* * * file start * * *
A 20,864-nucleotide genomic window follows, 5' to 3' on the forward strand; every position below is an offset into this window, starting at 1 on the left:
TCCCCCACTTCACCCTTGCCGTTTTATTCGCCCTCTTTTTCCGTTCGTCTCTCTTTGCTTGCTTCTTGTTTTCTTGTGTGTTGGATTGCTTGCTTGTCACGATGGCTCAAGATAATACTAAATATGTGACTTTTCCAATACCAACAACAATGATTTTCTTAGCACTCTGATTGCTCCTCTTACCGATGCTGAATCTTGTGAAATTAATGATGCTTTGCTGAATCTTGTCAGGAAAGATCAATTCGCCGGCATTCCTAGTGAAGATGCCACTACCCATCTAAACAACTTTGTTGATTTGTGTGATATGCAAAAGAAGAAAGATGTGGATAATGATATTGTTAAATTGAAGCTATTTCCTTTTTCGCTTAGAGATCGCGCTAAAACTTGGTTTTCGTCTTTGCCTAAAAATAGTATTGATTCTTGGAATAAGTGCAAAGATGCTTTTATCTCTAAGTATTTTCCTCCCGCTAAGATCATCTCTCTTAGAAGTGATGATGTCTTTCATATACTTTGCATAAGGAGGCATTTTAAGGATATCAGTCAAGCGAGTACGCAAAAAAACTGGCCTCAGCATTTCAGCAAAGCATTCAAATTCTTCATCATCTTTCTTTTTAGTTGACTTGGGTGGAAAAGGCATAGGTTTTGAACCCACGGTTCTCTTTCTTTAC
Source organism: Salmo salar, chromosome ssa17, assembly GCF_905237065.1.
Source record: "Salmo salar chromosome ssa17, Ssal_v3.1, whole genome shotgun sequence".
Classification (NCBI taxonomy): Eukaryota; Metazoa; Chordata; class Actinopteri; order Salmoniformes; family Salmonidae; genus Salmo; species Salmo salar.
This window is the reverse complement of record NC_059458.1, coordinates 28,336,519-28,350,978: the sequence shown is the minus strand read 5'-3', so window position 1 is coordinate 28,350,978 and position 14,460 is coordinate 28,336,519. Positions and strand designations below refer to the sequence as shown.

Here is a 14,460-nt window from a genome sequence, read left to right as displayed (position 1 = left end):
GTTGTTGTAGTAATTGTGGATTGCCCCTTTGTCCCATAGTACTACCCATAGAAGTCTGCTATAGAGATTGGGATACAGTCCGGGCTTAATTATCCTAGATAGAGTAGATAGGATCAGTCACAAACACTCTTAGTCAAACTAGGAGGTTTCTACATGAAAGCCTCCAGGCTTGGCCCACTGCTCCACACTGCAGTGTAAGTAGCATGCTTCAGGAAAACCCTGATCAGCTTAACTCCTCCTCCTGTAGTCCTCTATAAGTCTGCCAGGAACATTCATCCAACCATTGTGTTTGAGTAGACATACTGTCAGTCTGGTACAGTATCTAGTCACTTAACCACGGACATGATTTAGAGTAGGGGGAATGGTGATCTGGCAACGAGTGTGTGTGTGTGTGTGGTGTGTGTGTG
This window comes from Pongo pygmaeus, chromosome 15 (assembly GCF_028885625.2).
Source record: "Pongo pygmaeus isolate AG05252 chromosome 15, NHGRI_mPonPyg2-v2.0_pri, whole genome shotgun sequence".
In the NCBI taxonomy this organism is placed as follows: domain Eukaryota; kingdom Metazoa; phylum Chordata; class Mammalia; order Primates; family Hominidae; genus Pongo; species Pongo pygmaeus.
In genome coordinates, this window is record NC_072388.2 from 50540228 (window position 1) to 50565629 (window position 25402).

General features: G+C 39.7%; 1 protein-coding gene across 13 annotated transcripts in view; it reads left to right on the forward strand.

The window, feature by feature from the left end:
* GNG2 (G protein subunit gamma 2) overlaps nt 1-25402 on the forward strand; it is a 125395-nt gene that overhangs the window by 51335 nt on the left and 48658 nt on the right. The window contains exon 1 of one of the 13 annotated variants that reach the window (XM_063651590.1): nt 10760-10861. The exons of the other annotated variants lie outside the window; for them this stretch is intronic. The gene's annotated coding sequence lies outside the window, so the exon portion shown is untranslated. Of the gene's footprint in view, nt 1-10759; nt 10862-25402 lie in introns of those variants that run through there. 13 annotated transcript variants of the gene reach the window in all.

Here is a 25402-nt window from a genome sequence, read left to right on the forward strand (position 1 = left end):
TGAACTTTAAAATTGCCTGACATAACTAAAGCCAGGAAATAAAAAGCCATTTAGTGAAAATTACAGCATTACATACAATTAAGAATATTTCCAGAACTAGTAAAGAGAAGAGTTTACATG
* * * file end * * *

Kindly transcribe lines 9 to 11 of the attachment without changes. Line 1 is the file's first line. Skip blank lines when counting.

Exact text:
This window comes from Pongo pygmaeus, chromosome 15 (assembly GCF_028885625.2).
Source record: "Pongo pygmaeus isolate AG05252 chromosome 15, NHGRI_mPonPyg2-v2.0_pri, whole genome shotgun sequence".
In the NCBI taxonomy this organism is placed as follows: domain Eukaryota; kingdom Metazoa; phylum Chordata; class Mammalia; order Primates; family Hominidae; genus Pongo; species Pongo pygmaeus.